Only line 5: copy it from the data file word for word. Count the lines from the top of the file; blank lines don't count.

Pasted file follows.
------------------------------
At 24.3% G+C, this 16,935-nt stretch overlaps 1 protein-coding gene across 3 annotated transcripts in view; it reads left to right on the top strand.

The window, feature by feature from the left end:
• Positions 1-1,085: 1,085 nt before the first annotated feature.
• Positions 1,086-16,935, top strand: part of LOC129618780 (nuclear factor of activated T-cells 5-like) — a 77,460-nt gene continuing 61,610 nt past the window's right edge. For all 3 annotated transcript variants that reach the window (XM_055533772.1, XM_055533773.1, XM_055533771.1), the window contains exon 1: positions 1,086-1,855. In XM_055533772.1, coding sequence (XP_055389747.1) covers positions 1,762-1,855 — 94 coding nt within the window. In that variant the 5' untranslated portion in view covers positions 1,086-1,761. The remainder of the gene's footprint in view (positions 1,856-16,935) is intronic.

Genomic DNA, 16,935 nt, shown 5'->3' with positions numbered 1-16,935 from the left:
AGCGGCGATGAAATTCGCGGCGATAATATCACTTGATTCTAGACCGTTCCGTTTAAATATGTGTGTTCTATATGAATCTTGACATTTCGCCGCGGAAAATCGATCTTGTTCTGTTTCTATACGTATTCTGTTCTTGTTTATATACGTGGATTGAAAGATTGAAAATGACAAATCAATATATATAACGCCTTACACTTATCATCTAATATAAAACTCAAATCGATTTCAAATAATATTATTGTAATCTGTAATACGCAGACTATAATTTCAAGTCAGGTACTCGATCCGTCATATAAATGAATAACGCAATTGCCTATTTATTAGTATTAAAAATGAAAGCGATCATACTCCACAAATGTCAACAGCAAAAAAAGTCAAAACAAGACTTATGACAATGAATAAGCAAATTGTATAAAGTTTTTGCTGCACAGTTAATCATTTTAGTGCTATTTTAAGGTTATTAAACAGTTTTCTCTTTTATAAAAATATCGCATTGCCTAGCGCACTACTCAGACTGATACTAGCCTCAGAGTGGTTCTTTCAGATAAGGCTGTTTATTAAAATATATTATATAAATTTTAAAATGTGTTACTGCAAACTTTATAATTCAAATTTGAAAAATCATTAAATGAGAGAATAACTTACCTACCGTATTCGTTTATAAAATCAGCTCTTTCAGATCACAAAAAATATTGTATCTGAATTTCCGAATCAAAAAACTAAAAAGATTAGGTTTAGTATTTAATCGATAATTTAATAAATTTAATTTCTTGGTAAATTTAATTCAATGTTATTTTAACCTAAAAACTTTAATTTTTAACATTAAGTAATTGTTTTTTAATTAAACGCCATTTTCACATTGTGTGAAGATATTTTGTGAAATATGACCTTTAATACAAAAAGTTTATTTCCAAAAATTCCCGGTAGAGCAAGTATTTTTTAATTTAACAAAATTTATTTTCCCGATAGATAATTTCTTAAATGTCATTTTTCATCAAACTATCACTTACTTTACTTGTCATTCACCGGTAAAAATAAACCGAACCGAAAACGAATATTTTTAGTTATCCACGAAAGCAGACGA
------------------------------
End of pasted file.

Genomic DNA, 16,935 nt, shown 5'->3' with positions numbered 1-16,935 from the left: